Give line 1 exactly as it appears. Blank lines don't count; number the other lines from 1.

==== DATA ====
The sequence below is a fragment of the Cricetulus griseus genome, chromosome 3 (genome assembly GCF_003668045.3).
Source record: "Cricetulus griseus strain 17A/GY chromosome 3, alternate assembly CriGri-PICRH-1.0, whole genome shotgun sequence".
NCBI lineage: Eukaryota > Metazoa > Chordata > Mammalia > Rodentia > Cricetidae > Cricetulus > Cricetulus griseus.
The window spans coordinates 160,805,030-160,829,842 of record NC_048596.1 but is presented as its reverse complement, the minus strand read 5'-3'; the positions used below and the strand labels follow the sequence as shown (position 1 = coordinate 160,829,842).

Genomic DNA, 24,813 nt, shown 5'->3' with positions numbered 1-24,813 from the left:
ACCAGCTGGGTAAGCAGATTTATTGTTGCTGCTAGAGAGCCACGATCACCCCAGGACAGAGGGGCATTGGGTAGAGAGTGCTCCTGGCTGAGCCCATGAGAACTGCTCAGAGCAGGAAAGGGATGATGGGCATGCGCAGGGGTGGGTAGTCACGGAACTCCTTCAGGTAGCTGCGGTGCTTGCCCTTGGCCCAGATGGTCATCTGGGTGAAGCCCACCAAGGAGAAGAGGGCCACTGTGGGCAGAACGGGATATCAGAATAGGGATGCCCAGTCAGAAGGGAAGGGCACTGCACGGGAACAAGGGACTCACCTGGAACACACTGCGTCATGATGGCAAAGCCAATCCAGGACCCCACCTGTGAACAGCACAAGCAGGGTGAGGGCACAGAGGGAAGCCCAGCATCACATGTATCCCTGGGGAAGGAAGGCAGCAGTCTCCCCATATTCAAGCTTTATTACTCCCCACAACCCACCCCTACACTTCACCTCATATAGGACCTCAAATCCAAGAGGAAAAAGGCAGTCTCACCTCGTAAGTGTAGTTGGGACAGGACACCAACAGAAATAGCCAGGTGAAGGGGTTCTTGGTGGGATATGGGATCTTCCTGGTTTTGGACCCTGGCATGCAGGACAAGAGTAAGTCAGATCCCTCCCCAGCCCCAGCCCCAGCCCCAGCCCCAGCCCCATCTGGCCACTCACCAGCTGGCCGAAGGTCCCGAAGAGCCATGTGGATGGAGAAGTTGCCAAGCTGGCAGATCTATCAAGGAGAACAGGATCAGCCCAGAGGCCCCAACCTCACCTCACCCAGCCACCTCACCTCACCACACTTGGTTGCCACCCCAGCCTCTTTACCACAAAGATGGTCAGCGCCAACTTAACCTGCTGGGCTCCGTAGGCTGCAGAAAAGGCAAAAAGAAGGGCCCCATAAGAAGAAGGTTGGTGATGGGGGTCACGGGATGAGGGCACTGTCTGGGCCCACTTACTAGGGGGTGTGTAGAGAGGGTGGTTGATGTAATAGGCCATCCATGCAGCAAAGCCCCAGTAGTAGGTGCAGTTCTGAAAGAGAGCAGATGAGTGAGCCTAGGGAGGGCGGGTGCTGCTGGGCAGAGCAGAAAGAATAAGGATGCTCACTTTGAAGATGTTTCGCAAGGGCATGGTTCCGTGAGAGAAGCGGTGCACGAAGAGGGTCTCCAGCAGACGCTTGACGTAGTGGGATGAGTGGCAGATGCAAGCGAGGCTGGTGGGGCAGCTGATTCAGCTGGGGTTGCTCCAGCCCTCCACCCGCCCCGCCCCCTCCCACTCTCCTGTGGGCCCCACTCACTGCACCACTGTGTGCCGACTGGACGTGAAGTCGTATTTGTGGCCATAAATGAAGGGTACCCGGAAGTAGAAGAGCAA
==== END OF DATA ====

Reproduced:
The sequence below is a fragment of the Cricetulus griseus genome, chromosome 3 (genome assembly GCF_003668045.3).